How To Prepare For Unexpected Disasters Before A Trip Abroad

How To Prepare For Unexpected Disasters Before A Trip Abroad

Travelling is a wild adventure, and part of what makes it an adventure is the possibility of complete disaster. Here are some tips for how to prepare for the worst so you can relax and enjoy the best of what your trip has to offer, while minimising your risk for the worst.

When you leave Australia as an Australian citizen travelling abroad, you have a few safety nets, and Reddit user baccgirl pointed out on LifeProTips that you should know what they are before the flight takes off.

A huge one is your country’s embassy; before you arrive, make sure you know where that embassy is located in your destination, and what their hours of operation are. Commenter doublestitch added that you might be better off getting that information for your country’s consulate, as embassies generally attend to diplomatic matters. But hey, why not both?

And that’s just the beginning:

Save your information

An embassy can help you get an emergency passport if yours is lost or stolen, but the process is sped up considerably if you have certain details on hand. baccgirl writes:

Have a secure email that you can access while overseas, with scans of important papers. Birth certificate, passport scan, emergency contacts. Once your international travel has finalised, delete the email address.

This is pretty good advice for any details you might need access to while abroad that you don’t want just floating around forever in your Gmail account.

But you don’t just have to be digital. After all, if you’ve lost everything, that might include email access. madi154 wrote of their own harrowing experience saved by a paper and pen:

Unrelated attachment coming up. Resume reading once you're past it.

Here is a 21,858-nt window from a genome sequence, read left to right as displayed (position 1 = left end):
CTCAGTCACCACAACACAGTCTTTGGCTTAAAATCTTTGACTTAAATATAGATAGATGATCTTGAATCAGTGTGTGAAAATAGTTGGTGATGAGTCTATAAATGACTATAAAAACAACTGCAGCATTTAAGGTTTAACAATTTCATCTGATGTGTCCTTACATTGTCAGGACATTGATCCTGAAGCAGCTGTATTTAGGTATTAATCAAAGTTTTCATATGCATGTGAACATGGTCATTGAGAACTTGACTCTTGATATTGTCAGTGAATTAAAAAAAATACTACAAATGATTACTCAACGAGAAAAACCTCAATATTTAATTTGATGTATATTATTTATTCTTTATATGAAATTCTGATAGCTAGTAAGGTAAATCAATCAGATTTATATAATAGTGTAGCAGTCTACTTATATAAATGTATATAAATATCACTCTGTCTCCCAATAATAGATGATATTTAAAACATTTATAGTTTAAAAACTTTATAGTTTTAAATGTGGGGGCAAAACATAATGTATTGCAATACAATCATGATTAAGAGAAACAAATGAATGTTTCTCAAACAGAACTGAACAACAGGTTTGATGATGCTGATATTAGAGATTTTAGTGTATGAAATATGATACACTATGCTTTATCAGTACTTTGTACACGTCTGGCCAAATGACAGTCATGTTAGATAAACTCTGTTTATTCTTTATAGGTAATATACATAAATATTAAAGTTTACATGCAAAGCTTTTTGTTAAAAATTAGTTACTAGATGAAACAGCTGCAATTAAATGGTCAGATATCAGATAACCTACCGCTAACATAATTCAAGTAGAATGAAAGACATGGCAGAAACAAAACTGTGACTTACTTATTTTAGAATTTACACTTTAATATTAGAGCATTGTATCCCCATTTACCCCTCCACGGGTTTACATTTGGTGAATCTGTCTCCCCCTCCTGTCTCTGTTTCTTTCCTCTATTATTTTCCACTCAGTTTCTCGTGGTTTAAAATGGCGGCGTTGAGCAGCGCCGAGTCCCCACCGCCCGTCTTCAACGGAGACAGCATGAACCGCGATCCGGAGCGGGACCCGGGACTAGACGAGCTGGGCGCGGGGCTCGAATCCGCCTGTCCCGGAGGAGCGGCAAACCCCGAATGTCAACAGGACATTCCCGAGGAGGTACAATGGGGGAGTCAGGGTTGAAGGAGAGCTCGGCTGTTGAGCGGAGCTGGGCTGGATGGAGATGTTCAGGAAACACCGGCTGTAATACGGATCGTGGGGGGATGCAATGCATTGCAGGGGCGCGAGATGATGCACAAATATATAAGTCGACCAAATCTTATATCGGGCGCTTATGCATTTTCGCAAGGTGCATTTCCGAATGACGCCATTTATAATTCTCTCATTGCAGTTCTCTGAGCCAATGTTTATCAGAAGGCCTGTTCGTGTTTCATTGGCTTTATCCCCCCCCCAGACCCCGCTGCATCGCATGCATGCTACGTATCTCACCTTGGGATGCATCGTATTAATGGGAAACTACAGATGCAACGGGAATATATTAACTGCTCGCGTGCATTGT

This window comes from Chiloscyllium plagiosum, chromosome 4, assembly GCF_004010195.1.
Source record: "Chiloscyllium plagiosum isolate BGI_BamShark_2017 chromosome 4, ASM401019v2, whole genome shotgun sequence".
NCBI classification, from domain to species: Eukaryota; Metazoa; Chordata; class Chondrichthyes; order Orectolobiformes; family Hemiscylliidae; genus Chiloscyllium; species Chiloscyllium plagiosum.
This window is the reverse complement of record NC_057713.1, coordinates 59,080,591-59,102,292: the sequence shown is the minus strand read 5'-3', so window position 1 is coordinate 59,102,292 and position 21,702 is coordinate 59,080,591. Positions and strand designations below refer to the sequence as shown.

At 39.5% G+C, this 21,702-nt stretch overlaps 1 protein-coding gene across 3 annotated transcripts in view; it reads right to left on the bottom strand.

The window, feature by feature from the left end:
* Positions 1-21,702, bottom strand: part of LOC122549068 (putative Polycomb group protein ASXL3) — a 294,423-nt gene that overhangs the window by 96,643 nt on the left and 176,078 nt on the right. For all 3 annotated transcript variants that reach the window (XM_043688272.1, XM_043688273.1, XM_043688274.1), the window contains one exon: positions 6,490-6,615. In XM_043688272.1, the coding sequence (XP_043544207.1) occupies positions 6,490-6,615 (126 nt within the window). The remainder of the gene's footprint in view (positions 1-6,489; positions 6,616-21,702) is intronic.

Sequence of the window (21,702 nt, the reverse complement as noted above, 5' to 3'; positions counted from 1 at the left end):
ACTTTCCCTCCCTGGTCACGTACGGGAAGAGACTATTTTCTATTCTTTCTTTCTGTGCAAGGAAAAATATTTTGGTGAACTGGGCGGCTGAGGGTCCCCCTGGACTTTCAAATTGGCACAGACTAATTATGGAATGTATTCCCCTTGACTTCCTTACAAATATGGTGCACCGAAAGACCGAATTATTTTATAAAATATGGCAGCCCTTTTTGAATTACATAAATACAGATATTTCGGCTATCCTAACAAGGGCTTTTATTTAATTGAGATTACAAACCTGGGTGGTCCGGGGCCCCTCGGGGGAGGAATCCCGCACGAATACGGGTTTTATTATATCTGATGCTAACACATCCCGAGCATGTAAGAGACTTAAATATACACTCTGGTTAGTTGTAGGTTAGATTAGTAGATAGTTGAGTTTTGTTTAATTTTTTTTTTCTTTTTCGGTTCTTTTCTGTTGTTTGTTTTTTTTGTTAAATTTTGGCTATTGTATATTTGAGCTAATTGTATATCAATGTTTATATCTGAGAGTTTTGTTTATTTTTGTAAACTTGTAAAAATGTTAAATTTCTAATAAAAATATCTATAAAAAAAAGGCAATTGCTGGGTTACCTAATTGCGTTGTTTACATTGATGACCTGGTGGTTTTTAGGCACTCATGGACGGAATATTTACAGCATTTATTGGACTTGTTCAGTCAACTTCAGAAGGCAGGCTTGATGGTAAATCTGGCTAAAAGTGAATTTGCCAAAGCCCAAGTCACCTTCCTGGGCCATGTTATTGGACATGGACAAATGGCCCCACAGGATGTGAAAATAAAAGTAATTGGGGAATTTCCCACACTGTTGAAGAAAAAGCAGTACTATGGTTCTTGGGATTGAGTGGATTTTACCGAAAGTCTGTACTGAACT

Also write down important phone numbers of your family members and the number of the hotel or people you’re staying with and the address. Have multiple papers with this and put this everywhere! Put it in every luggage, wallet and bag you will travel with. You never know when you will need it. For example, my luggage was lost and thankfully I had a paper with the phone number and address of the people I was staying with so that the luggage could get delivered there.

Check your passport expiration date

You need a valid passport to leave Australia, but baccgirl writes that many countries “require you to have a minimum of 6 months of validity remaining on your passport AFTER your departure date from that country”.

Even if your holiday is only a few weeks long, you need that passport to be valid for much, much longer. Just check the numbers in advance so you don’t get sent home from the airport extremely disappointed.

Register your trip in case of emergency

There was also a recommendation from swild89, who commented, “I’ll add to that – register your travel itinerary with the government. You can plan everything you want, but if an emergency strikes, you are prepared.”

In Australia, this is done via Smartraveller. It notifies the Department of Foreign Affairs and Trade of where you are, and enables them to contact you and your family in case of emergency.

Be ready to roll with the punches

Some commenters complained that all these tips were actually just advising people to go overboard and ruin their holiday with worry. As RunninADorito wrote:

Being fully and completely prepared is both impossible and stupid. The idea that travelling to a different country requires a crazy amount of preparation is the wrong mindset.

If you’re going to France you might want to do X. If you’re going to Cambodia do Y. Understand the circumstances and deal with likely issues. Don’t be scared of life and the world.

An ounce of preparation is worth a pound of trouble, but it’s also important to keep things in perspective, and not let fear stop you from seeing the world.

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